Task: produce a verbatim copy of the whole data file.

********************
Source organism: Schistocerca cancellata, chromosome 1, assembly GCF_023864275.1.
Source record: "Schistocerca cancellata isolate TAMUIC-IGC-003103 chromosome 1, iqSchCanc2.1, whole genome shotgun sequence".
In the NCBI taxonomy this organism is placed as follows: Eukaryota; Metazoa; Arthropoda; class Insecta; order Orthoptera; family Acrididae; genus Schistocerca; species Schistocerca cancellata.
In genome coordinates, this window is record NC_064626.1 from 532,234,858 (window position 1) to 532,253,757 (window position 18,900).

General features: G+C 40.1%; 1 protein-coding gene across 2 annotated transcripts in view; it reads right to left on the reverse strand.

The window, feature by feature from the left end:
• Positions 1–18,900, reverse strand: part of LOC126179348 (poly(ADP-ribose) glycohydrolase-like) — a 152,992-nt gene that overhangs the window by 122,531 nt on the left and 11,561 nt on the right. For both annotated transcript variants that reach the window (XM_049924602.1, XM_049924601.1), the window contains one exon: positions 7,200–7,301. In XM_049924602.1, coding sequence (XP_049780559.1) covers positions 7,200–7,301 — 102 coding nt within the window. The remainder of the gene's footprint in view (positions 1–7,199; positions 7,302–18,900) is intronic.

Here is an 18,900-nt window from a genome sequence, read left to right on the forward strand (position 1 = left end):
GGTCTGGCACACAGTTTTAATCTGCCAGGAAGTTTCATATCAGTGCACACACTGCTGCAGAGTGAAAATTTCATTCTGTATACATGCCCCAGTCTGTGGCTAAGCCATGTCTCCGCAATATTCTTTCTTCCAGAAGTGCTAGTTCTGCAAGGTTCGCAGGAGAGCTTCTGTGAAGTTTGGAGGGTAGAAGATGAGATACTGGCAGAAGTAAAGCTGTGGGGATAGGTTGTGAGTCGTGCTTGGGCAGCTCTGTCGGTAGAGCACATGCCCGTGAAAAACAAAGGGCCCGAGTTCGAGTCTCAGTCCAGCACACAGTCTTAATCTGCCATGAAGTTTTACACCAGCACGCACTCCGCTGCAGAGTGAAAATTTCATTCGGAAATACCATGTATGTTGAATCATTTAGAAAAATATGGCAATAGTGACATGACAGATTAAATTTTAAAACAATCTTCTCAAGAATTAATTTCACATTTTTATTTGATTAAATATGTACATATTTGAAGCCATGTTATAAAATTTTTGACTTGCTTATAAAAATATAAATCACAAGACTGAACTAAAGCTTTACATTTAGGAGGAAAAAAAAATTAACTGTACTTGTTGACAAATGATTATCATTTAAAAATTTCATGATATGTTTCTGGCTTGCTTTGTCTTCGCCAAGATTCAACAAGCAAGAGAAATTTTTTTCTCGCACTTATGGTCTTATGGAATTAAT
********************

Source organism: Schistocerca cancellata, chromosome 1, assembly GCF_023864275.1.
Source record: "Schistocerca cancellata isolate TAMUIC-IGC-003103 chromosome 1, iqSchCanc2.1, whole genome shotgun sequence".
In the NCBI taxonomy this organism is placed as follows: Eukaryota; Metazoa; Arthropoda; class Insecta; order Orthoptera; family Acrididae; genus Schistocerca; species Schistocerca cancellata.
In genome coordinates, this window is record NC_064626.1 from 532,234,858 (window position 1) to 532,253,757 (window position 18,900).

General features: G+C 40.1%; 1 protein-coding gene across 2 annotated transcripts in view; it reads right to left on the reverse strand.

The window, feature by feature from the left end:
• Positions 1–18,900, reverse strand: part of LOC126179348 (poly(ADP-ribose) glycohydrolase-like) — a 152,992-nt gene that overhangs the window by 122,531 nt on the left and 11,561 nt on the right. For both annotated transcript variants that reach the window (XM_049924602.1, XM_049924601.1), the window contains one exon: positions 7,200–7,301. In XM_049924602.1, coding sequence (XP_049780559.1) covers positions 7,200–7,301 — 102 coding nt within the window. The remainder of the gene's footprint in view (positions 1–7,199; positions 7,302–18,900) is intronic.

Here is an 18,900-nt window from a genome sequence, read left to right on the forward strand (position 1 = left end):
GGTCTGGCACACAGTTTTAATCTGCCAGGAAGTTTCATATCAGTGCACACACTGCTGCAGAGTGAAAATTTCATTCTGTATACATGCCCCAGTCTGTGGCTAAGCCATGTCTCCGCAATATTCTTTCTTCCAGAAGTGCTAGTTCTGCAAGGTTCGCAGGAGAGCTTCTGTGAAGTTTGGAGGGTAGAAGATGAGATACTGGCAGAAGTAAAGCTGTGGGGATAGGTTGTGAGTCGTGCTTGGGCAGCTCTGTCGGTAGAGCACATGCCCGTGAAAAACAAAGGGCCCGAGTTCGAGTCTCAGTCCAGCACACAGTCTTAATCTGCCATGAAGTTTTACACCAGCACGCACTCCGCTGCAGAGTGAAAATTTCATTCGGAAATACCATGTATGTTGAATCATTTAGAAAAATATGGCAATAGTGACATGACAGATTAAATTTTAAAACAATCTTCTCAAGAATTAATTTCACATTTTTATTTGATTAAATATGTACATATTTGAAGCCATGTTATAAAATTTTTGACTTGCTTATAAAAATATAAATCACAAGACTGAACTAAAGCTTTACATTTAGGAGGAAAAAAAAATTAACTGTACTTGTTGACAAATGATTATCATTTAAAAATTTCATGATATGTTTCTGGCTTGCTTTGTCTTCGCCAAGATTCAACAAGCAAGAGAAATTTTTTTCTCGCACTTATGGTCTTATGGAATTAAT